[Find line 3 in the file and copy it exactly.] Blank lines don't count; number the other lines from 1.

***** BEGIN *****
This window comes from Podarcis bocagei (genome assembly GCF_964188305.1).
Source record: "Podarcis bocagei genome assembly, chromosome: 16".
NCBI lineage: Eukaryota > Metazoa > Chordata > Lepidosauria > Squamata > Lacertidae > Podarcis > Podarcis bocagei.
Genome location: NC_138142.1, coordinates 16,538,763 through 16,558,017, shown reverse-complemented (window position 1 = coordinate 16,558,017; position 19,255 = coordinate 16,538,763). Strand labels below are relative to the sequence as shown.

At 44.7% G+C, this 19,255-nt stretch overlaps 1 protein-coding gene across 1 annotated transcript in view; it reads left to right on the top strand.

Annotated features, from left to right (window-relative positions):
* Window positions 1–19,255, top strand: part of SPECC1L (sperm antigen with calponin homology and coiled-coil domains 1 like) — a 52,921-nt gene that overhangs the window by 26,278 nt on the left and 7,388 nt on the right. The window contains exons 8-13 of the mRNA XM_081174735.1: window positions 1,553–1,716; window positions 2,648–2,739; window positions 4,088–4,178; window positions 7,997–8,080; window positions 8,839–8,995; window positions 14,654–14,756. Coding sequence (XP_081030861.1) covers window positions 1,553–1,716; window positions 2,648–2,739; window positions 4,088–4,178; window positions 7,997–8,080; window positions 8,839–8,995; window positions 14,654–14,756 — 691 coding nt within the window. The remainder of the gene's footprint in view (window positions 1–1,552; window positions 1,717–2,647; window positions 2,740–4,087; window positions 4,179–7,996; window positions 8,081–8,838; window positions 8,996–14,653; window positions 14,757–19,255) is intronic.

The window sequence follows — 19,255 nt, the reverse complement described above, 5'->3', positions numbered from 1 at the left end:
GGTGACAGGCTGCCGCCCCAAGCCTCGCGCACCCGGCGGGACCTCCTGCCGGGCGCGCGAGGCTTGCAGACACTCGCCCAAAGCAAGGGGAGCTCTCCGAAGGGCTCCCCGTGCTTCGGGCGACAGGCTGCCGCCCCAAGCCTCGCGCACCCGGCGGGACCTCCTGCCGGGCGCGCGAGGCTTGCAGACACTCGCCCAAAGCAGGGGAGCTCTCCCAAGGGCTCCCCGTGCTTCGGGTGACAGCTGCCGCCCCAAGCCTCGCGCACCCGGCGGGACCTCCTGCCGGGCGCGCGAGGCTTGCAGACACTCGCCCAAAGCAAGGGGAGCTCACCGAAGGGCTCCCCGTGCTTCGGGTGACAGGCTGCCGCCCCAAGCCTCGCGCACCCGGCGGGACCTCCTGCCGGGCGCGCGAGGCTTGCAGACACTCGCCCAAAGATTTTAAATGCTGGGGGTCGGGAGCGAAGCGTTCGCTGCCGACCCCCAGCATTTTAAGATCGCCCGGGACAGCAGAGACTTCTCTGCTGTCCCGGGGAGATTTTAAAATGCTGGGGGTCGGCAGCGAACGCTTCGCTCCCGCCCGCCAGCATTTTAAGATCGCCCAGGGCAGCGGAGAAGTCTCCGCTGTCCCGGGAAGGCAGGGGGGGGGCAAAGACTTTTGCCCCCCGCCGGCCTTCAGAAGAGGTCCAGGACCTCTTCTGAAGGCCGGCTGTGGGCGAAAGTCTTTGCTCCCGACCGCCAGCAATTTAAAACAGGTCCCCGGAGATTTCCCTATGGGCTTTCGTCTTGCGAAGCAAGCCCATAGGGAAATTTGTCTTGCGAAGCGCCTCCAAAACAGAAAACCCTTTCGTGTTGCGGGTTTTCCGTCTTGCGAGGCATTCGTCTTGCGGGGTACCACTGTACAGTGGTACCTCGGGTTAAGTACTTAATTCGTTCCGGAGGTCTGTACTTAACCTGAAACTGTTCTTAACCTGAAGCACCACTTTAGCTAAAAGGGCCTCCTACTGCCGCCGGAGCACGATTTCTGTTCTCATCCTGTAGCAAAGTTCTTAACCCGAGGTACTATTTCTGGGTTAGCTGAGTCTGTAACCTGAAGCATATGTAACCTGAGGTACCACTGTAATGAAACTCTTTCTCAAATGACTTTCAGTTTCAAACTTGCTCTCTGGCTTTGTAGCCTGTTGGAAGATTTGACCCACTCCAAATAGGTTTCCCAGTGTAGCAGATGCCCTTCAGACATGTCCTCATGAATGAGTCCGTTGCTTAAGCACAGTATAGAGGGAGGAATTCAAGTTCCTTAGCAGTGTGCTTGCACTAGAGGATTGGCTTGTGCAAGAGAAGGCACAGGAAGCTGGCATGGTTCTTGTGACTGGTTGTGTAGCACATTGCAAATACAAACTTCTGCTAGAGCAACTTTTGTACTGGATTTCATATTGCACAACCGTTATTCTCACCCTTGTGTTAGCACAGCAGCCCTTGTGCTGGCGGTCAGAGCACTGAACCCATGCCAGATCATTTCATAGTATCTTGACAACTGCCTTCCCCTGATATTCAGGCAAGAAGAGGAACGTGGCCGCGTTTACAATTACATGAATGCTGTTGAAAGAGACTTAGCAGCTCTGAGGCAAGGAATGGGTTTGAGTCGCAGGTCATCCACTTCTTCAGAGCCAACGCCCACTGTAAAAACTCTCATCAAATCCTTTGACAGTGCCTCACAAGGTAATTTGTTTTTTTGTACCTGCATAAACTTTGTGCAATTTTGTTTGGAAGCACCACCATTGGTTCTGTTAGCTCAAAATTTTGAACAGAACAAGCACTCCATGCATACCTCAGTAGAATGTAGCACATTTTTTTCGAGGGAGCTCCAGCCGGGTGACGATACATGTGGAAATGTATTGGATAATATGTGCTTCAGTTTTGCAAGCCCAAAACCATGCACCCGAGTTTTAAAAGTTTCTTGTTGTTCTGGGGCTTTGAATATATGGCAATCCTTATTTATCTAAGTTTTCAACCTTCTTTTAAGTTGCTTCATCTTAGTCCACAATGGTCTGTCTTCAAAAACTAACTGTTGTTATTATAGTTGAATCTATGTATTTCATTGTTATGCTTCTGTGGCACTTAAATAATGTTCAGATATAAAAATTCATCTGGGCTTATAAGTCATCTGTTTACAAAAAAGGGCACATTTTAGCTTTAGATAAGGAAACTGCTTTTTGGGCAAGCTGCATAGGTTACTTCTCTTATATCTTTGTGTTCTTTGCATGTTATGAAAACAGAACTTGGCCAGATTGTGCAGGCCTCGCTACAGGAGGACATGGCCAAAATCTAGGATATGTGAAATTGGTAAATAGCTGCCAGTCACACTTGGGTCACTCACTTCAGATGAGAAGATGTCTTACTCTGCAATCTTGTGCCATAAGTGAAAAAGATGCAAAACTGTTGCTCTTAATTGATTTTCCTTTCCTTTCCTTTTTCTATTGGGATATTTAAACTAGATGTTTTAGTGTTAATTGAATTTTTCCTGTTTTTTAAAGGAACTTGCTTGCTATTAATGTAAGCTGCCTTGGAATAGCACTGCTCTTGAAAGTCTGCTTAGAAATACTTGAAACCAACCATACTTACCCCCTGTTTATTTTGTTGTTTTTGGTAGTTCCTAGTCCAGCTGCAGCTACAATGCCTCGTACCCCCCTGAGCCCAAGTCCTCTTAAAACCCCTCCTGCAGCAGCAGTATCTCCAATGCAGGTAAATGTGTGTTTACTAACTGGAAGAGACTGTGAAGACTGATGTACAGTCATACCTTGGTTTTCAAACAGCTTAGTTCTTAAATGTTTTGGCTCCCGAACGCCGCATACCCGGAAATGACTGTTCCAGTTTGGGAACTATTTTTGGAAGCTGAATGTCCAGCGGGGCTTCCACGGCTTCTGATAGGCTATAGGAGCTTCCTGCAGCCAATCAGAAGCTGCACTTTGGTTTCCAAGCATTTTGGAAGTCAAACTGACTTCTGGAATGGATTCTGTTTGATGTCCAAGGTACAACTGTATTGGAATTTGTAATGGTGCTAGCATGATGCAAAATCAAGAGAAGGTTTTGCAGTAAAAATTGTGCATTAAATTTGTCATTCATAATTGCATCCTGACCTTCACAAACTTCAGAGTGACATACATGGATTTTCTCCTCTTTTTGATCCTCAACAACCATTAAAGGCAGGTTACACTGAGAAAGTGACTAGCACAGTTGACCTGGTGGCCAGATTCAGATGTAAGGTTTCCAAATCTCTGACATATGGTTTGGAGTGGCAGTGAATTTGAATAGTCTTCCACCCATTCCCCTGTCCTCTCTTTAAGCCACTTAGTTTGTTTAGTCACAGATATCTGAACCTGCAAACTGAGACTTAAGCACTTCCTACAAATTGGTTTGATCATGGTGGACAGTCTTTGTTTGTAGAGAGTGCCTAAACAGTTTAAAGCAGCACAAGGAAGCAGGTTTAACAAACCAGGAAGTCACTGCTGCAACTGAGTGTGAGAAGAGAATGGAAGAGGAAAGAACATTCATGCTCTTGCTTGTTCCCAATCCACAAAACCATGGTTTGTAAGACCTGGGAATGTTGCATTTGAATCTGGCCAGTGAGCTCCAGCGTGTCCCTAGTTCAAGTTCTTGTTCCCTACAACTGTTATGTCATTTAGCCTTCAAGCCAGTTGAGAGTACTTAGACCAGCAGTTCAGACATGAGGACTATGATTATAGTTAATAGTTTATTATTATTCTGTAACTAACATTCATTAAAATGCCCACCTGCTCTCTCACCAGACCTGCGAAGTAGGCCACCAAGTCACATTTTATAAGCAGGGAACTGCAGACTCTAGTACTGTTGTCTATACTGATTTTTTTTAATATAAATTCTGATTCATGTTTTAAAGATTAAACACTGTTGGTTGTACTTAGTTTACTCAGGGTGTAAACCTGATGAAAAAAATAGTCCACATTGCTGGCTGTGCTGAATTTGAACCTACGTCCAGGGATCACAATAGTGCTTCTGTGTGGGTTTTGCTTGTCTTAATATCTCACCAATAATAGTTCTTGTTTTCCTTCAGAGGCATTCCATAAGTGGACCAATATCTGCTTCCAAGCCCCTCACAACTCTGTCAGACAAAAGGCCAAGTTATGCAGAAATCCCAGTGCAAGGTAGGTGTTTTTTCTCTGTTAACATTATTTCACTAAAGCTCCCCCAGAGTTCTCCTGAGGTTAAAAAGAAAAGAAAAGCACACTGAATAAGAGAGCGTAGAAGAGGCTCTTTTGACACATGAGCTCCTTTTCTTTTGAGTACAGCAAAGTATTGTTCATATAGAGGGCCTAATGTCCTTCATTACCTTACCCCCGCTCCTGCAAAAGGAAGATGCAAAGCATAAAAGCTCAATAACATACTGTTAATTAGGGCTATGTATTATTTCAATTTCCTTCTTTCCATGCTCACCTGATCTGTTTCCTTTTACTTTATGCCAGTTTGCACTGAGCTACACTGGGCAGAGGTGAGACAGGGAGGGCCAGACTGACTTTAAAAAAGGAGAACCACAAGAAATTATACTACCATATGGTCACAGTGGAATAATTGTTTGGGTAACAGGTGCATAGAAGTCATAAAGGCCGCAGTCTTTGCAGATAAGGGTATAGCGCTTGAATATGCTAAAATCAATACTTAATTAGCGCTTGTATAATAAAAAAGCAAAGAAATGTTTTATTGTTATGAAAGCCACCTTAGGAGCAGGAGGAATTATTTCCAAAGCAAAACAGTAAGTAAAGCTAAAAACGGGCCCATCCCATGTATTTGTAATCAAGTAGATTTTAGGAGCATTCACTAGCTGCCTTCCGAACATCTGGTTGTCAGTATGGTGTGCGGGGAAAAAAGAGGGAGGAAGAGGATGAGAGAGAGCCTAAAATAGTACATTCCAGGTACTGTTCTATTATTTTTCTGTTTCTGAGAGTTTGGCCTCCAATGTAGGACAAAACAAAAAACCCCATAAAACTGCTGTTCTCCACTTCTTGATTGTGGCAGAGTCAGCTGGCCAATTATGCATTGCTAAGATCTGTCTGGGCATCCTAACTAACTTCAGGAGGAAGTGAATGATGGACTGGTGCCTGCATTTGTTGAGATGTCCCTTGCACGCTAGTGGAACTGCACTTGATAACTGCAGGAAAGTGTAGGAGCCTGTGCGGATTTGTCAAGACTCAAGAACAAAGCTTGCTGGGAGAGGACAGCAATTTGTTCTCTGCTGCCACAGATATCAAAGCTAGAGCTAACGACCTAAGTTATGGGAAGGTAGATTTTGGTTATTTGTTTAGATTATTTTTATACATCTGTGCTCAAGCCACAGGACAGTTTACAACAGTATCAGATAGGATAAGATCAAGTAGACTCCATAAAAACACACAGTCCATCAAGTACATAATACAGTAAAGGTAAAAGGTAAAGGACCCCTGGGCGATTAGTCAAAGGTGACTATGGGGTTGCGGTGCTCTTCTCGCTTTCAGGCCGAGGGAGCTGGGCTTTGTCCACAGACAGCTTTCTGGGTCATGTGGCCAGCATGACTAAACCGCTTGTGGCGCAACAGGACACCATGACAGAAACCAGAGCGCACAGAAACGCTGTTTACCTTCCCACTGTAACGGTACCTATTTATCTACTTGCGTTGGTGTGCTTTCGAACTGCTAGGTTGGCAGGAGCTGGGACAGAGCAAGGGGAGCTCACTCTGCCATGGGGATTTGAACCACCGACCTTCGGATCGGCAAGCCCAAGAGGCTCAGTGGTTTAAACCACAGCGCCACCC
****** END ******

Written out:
NCBI lineage: Eukaryota > Metazoa > Chordata > Lepidosauria > Squamata > Lacertidae > Podarcis > Podarcis bocagei.